Pamela Anderson blasts Gordon Ramsay for ‘cruelly’ selling foie gras in his restaurants as she calls on the chef to banish it from the menus
- The 51-year-old actress writes to the TV chef urging him to stop selling the dish
- Celebrity chef sells the dish at Restaurant Gordon Ramsay, his flagship eaterie
- Although the production of foie gras is illegal in Britain it is still legal to import
- In some cases it’s made by force-feeding geese until the liver swells by 10 times
Gordon Ramsay has been blasted by Baywatch icon Pamela Anderson for ‘cruelly’ selling foie gras at his restaurants and called on him to banish it from his menu.
The 51-year-old vegan actress has written a letter to the TV chef urging him to stop selling the dish at Restaurant Gordon Ramsay, his flagship eaterie in London.
Although the production of foie gras, or fat liver, is illegal in Britain it is still legal to import it into the country.
In some cases it is made by force-feeding geese and ducks, either in factory farms or by hand, until their livers swell to up to ten times their normal size.
Gordon Ramsay (left) has been blasted by Baywatch icon Pamela Anderson (right, in Marseilles on Sunday) for selling foie gras at his restaurants and called on him to banish it from his menu
The 51-year-old vegan actress has written a letter to the TV chef urging him to stop selling the dish at Restaurant Gordon Ramsay, his flagship eaterie (pictured)
In the letter, she writes that foie gras is ‘nothing more than a diseased liver produced in a real-life Hell’s Kitchen’.
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She adds: ‘Given your exceptional talent, I have no doubt that you can create dishes to impress that don’t involve this cruelty.’
Foie gras: Culinary delight or just plain cruel?
Foie gras is made of duck or goose liver.
By French law, it is defined as the liver of a duck fattened by force feeding corn. Outside France it is sometimes produced using natural feeding.
The technique, known as gavage, dates back as far as 2500 BC when the ancient Egyptians kept birds for food and deliberately fattened them through force feeding.
By French law, foie gras is defined as the liver of a duck fattened by force-fed corn
France is the largest producer and consumer of foie gras but it is made and consumed around the world – especially in Europe, America and China.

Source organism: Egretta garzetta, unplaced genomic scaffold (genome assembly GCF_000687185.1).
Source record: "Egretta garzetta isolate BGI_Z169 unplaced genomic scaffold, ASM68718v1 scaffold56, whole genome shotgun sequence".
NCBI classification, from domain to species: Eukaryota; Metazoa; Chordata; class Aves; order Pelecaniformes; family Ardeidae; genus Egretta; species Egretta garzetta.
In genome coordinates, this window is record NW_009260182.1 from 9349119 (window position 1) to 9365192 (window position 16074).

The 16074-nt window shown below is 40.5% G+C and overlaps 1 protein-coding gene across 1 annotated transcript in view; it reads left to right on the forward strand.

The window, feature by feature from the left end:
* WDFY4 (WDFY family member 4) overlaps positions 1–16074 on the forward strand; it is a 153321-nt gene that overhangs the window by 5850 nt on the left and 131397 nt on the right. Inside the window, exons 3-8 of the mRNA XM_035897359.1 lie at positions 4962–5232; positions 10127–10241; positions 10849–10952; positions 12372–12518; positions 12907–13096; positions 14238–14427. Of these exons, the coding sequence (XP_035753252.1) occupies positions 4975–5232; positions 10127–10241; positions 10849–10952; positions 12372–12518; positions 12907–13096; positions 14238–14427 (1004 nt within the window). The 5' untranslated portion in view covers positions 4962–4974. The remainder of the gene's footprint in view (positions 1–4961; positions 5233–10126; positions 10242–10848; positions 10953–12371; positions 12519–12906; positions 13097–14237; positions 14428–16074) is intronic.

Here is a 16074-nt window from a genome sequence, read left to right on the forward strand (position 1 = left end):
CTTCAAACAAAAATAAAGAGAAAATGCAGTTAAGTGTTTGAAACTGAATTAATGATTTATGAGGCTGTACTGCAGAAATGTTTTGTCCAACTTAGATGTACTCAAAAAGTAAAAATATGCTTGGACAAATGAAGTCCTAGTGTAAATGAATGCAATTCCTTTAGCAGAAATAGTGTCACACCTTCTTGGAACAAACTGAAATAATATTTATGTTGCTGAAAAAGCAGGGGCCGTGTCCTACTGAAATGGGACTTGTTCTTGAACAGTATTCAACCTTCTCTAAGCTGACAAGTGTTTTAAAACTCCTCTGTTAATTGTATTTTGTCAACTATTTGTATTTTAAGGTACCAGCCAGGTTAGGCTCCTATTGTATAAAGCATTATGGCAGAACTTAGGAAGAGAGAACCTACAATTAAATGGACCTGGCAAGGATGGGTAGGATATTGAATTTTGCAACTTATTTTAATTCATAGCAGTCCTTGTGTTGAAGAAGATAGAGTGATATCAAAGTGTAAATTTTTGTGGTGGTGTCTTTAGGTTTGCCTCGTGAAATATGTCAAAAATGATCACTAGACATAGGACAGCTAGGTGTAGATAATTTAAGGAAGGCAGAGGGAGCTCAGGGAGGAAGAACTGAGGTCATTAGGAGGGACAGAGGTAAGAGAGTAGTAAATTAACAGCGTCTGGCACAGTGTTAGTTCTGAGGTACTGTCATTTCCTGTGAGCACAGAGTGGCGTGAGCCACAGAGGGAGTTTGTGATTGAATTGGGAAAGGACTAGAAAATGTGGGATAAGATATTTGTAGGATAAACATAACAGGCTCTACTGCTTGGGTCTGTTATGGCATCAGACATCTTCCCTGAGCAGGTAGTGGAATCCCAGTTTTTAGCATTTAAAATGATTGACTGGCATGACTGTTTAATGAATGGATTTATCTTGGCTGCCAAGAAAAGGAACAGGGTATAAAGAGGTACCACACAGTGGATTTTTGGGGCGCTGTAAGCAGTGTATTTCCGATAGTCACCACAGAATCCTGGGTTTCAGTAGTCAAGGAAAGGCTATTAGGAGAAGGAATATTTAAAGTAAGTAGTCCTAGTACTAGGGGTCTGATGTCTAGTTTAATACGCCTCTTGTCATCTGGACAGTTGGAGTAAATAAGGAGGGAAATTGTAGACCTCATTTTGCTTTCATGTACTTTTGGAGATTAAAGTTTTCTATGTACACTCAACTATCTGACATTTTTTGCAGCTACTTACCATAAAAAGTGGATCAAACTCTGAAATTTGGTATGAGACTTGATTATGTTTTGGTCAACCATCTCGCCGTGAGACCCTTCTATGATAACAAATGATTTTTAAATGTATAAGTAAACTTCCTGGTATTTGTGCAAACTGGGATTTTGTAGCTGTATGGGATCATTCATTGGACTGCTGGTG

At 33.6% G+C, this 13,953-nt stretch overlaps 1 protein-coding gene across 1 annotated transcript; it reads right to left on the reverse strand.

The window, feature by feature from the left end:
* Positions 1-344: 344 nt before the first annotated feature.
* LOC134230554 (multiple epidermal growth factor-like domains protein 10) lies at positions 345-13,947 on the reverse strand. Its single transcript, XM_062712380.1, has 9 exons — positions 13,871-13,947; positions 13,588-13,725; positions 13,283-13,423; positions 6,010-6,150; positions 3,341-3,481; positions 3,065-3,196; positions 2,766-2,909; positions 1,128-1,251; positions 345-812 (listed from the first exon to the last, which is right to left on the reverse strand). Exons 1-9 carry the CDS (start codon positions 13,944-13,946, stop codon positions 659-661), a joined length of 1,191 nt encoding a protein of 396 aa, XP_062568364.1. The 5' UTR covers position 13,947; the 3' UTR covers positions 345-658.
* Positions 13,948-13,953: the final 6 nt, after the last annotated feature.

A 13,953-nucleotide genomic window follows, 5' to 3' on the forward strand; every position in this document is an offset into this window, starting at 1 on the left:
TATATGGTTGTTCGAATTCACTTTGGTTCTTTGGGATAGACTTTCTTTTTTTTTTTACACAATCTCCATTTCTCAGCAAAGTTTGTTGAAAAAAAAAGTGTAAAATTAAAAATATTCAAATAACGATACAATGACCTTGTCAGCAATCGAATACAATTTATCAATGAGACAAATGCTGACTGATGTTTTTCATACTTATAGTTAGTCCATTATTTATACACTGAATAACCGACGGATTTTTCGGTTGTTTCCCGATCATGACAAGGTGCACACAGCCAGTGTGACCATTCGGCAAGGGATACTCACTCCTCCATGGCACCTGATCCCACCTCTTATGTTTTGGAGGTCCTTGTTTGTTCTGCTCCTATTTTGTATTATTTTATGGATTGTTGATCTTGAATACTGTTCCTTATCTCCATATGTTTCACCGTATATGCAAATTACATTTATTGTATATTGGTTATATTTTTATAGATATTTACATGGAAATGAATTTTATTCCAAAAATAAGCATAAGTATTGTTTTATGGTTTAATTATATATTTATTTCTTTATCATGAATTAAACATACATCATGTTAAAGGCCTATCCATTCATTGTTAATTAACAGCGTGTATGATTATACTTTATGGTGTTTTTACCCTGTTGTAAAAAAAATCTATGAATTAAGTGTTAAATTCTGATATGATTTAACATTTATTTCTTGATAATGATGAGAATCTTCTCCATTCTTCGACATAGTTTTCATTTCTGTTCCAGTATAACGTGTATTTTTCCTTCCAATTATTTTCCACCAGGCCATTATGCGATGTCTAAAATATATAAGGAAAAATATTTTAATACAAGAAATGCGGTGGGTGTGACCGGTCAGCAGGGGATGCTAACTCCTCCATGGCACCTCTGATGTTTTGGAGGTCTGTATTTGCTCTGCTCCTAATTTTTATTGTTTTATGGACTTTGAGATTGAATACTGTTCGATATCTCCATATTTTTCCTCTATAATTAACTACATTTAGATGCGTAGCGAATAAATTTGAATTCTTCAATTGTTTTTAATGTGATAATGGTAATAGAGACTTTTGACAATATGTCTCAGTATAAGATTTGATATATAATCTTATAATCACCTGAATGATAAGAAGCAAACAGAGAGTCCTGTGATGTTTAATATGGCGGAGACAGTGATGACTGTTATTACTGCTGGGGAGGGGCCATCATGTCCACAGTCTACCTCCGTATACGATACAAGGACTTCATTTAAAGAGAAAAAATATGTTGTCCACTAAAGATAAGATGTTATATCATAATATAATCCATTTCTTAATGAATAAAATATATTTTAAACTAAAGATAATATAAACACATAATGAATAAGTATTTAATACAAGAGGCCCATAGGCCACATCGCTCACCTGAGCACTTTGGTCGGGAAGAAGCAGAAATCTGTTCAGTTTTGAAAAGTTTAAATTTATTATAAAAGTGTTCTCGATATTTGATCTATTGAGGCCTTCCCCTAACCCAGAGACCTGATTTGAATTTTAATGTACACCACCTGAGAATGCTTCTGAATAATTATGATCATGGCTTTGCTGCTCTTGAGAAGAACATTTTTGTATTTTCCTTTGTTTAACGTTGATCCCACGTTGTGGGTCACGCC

In France, foie gras comes in various forms such as whole foie gras which is made of one or two whole liver lobes, or as pieces of livers mixed together.
Anderson is spearheading a campaign for People for the Ethical Treatment of Animals (PETA), the animal rights charity.
The former Baywatch star angered some French politicians in 2016 when she appeared in the National Assembly in Paris to support a ban on foie gras.
Many claimed it was inappropriate for an unelected Canadian-American known for appearing nude in Playboy to be interfering in the democratic process.
The anti-foie gras campaign has previously been supported by celebrities such as Kate Winslet, Ricky Gervais, Ralph Fiennes and the late Sir Roger Moore.
PETA’s Director of Vegan Corporate Projects, Dawn Carr said: ‘Pamela Anderson is a long-time champion of animals, including the birds who are abused to produce foie gras.
‘Over the past few years, she has written to London department store Fortnum & Mason urging it to ditch the vile pâté and called on the French National Assembly to ban the force-feeding of geese and ducks.
‘On foie gras farms, workers repeatedly ram pipes down gentle birds’ throats and pump huge amounts of grain into their stomachs, often tearing holes in their necks and sometimes rupturing their internal organs.
‘Foie gras production is so cruel that it’s illegal in the UK and more than a dozen other countries, and the majority of the public is rightfully sickened by this horrific industry.
‘Consumers have the power to take a stand against foie gras by refusing to buy this ‘torture in a tin’ and instead choosing one of the many healthy and cruelty-free vegan vile pâté’s available.’
Although the production of foie gras (pictured) is illegal in Britain it is still legal to import it into the country
‘You can create dishes to impress that don’t involve this cruelty’: Pamela’s letter to Gordon in full
I was thrilled to see your tweet a few months ago saying you’d ‘give this vegan thing a try’ and experiment more with plant-based foods, so I was surprised to learn from my friends at PETA that you’re still offering foie gras at your flagship establishment, Restaurant Gordon Ramsay.
I’m writing to encourage you to banish this dish from your menu-but also to present you with an idea.
I’m sure that your restaurant makes a great effort to create a beautiful dining experience, but foie gras is nothing more than a diseased liver produced in a real-life Hell’s Kitchen.
To make it, ducks and geese are force-fed until their livers swell to up to 10 times their normal size.
This agonizing process is so cruel that it’s illegal to produce foie gras in the UK and over a dozen other countries, and two-thirds of the British public supports a ban on its sale.
Given your exceptional talent, I have no doubt that you can create dishes to impress that don’t involve this cruelty.
Which brings me to my idea: November is World Vegan Month, and I’d like to suggest that you add a new item to your menu for the month: faux gras, a decadent vegan version of the dish that comes with all the flavor but none of the suffering.
Chef Alexis Gauthier recently crafted an exquisite faux gras for Gauthier Soho. (A video for his recipe has been viewed more than 6 million times!) I’m sure yours would also be a knockout, and I’d be delighted to try it the next time I’m in London. And who knows, perhaps you’ll consider leaving it on the menu for good.
Thank you for your time and consideration.
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